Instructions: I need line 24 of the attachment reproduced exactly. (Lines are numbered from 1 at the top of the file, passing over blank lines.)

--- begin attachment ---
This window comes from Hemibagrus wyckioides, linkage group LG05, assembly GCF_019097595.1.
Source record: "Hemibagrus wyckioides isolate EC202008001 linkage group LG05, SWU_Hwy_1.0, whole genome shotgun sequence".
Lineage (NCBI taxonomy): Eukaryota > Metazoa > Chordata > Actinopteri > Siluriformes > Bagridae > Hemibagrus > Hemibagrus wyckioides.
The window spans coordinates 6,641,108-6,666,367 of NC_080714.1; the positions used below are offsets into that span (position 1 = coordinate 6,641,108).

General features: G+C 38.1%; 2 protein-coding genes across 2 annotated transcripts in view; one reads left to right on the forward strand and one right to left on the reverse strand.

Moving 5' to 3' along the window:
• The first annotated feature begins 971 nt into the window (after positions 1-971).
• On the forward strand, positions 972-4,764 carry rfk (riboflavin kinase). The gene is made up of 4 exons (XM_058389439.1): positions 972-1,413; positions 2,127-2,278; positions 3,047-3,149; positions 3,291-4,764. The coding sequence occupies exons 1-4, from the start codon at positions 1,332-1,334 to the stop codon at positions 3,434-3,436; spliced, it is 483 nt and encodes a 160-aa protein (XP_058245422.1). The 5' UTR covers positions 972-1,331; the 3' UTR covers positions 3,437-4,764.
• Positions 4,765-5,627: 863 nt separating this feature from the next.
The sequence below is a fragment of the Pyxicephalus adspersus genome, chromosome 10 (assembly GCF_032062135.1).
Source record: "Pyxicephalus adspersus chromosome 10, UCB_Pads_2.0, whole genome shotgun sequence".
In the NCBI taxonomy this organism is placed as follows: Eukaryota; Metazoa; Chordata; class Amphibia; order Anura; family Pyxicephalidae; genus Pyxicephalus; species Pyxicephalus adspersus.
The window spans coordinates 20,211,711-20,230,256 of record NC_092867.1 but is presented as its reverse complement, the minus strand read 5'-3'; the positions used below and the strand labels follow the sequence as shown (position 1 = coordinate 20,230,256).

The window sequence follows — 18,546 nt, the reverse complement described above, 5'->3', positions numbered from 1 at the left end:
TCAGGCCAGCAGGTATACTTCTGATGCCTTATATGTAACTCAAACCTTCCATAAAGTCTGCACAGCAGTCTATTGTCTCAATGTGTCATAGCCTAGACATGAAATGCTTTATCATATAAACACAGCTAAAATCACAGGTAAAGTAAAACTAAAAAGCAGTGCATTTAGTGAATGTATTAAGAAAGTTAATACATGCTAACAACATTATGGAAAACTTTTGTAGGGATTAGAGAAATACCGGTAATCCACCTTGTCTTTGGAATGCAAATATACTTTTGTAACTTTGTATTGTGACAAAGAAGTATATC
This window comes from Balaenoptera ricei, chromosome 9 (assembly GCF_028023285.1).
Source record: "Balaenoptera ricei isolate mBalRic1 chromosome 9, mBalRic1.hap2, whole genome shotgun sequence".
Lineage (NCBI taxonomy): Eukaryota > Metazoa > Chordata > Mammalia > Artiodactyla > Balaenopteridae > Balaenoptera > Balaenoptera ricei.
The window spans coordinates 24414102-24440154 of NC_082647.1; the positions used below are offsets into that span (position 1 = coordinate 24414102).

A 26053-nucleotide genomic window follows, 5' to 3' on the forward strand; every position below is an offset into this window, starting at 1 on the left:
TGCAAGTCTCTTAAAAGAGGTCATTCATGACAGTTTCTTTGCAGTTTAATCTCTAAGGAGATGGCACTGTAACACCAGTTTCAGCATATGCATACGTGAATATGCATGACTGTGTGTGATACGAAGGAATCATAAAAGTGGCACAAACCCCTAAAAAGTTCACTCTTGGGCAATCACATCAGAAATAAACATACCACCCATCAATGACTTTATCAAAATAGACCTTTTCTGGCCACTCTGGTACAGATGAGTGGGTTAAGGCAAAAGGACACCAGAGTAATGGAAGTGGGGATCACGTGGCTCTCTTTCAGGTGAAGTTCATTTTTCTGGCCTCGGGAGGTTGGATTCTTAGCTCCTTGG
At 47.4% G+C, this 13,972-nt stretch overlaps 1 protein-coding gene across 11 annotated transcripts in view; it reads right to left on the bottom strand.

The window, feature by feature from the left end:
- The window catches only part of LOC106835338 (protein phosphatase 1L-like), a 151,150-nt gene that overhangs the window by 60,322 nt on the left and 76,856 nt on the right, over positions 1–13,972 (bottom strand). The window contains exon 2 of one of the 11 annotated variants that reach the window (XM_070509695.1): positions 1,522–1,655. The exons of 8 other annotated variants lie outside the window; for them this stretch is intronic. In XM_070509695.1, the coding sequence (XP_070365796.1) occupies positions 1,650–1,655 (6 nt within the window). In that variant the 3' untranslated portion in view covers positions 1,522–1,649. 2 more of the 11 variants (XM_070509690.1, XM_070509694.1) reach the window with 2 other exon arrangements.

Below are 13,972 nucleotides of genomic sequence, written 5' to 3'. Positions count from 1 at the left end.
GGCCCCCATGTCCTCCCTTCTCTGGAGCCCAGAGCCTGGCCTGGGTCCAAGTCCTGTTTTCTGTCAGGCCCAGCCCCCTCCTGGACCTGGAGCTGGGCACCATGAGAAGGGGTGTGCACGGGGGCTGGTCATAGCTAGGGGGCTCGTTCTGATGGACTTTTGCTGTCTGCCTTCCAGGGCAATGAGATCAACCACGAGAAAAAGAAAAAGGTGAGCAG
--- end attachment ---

- The window catches only part of LOC106835338 (protein phosphatase 1L-like), a 151,150-nt gene that overhangs the window by 60,322 nt on the left and 76,856 nt on the right, over positions 1–13,972 (bottom strand). The window contains exon 2 of one of the 11 annotated variants that reach the window (XM_070509695.1): positions 1,522–1,655. The exons of 8 other annotated variants lie outside the window; for them this stretch is intronic. In XM_070509695.1, the coding sequence (XP_070365796.1) occupies positions 1,650–1,655 (6 nt within the window). In that variant the 3' untranslated portion in view covers positions 1,522–1,649. 2 more of the 11 variants (XM_070509690.1, XM_070509694.1) reach the window with 2 other exon arrangements.